Name Meaning:  Fish Lizard

Geologic Era:  Late Triassic – Late Cretaceous

Location Found:  Dorset, England

Size:  2-4 meters long on average; largest known species 21 meters long (Shonisaurus)

Range:  Worldwide

Extinction Date:  93 million years ago

Icthyosaurs were among the first animals to spark a true interest in paleontology.  The first Icthyosaur was discovered by Mary Anning ( who also discovered the first complete plesiosaur and pterosaur in England), and helped put England on the map in geological and paleontological terms.  At first mistaken for a type of crocodile, further study revealed that, while Icthyosaurus was a reptile, it was not terribly similar to crocodiles.  Superficially, it was probably the most fish-like of the marine reptiles.  Our specimen is a vertebra, recovered from Dorset, England (the same location as many of Mary Anning’s finds), and has some degree of weathering.  The cliffs of this region can be dangerous to collect fossils from, as landslides are not uncommon.

At first glance, Icthyosaurs looks not unlike a modern dolphin.  They possess many of the same skeletal features, if in modified forms.  This is an excellent example of convergent evolution.  Convergent evolution is when organisms that are not closely related develop similar structures (often due to similar environments or habits).  Another example of convergent evolution is wings (insects vs. birds).  

Icthyosaurs in general were very well adapted to being completely marine creatures.  It was once thought that they laid eggs on land, but several fossils have been found that show partially developed young in the abdominal cavity of females.  One specimen even appears to show the moment of birth.  It is now known that icthyosaurs were viviparous, meaning they bore live young.  Most modern aquatic mammals do this, with the young being born tail first to prevent drowning.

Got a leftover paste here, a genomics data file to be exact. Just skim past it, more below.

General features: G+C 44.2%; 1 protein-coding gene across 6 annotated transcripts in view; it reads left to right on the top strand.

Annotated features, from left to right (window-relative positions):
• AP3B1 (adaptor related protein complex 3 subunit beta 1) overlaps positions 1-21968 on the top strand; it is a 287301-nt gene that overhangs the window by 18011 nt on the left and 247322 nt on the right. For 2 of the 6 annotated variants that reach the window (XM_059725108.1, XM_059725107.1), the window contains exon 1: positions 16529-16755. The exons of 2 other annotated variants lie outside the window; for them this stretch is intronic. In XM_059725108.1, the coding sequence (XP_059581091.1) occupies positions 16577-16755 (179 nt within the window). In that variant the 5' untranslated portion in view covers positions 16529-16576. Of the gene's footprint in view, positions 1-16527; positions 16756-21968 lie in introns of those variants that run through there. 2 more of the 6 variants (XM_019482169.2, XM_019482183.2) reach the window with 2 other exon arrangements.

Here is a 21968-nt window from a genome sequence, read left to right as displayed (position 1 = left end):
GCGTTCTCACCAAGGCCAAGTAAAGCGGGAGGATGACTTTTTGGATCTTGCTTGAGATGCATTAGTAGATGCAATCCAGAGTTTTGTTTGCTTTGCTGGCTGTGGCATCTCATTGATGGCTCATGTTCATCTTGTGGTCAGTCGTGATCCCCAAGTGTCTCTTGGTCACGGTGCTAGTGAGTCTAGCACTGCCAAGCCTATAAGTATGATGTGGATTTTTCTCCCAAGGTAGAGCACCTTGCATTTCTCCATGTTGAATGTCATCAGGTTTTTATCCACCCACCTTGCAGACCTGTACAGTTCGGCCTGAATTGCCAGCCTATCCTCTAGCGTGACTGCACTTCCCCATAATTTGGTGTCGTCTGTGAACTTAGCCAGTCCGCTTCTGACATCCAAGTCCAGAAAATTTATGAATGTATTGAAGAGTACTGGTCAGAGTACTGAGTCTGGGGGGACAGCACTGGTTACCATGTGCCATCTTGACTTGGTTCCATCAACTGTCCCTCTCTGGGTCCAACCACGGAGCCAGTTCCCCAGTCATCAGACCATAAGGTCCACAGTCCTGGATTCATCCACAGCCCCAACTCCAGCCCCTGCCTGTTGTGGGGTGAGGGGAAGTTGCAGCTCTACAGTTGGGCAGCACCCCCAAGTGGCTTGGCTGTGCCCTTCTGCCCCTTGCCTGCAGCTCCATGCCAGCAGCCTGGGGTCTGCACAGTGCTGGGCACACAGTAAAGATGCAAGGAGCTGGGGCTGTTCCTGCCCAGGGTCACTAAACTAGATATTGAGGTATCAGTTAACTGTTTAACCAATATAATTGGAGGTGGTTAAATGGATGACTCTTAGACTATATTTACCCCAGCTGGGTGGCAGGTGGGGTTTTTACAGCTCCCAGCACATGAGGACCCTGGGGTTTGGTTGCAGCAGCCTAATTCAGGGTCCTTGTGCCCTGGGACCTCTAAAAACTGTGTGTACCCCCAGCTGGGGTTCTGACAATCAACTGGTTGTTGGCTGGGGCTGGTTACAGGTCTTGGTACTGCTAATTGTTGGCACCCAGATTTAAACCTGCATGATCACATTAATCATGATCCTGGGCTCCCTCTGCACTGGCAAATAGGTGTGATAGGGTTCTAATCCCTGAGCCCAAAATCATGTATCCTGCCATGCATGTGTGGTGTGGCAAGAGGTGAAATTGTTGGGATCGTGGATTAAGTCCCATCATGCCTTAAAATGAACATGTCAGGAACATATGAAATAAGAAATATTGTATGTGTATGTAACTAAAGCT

I count at least 6 fetuses still inside the female (based on trying to count the vertebral columns).  One fetus was expelled either at the mother’s death or shortly before, and is below her.  It is not known what caused their demise, but it’s possible that one of the fetuses became lodged in the birth canal, and the whole group drowned.  Such incidents occasionally happen with modern dolphins, though they generally have the assistance of their pod to push them to the surface to breathe.  It is not known if icthyosaurs were gregarious animals.  If they were not, such birthing accidents may have been rather common.  

Burial in a marine environment sometimes allows for the outline of soft tissue to be preserved, and sometimes the soft tissue itself.  Some icthyosaurs have been found with dorsal fins preserved,, while others were not.  This leads to the assumption that not all icthyosaurs had dorsal fins, and some had a shape closer to monitor lizards.  In a few cases, pigment cells have been preserved.  

These cells, called melanosomes, reveal that icthyosaurs had an overall darker pigmentation (probably browns, dark greys, and blacks), which would have both camouflaged them and allowed for better thermoregulation.  This is in contract to sharks and mosasaurs, which tended to have countershading (light on bottom, dark on top). 

Image Credits:

“Birthing” Fossil:  “Ichthyosauria offspring in Vienna” by Tommy from Arad – Ichthyosauria offspringsUploaded by FunkMonk. Licensed under CC BY 2.0 via Commons – https://commons.wikimedia.org/wiki/File:Ichthyosauria_offspring_in_Vienna.jpg#/media/File:Ichthyosauria_offspring_in_Vienna.jpg


Comparison:  “Ichthyosaur vs dolphin” by Sceptic view – Own work. Licensed under CC BY-SA 4.0 via Commons – https://commons.wikimedia.org/wiki/File:Ichthyosaur_vs_dolphin.svg#/media/File:Ichthyosaur_vs_dolphin.svg


Icthyosaur Sampling:   http://spinops.blogspot.com/2013/12/ichthyosaurs-of-lower-lias-of-england.html?view=flipcard   (art by Nobu Tamura)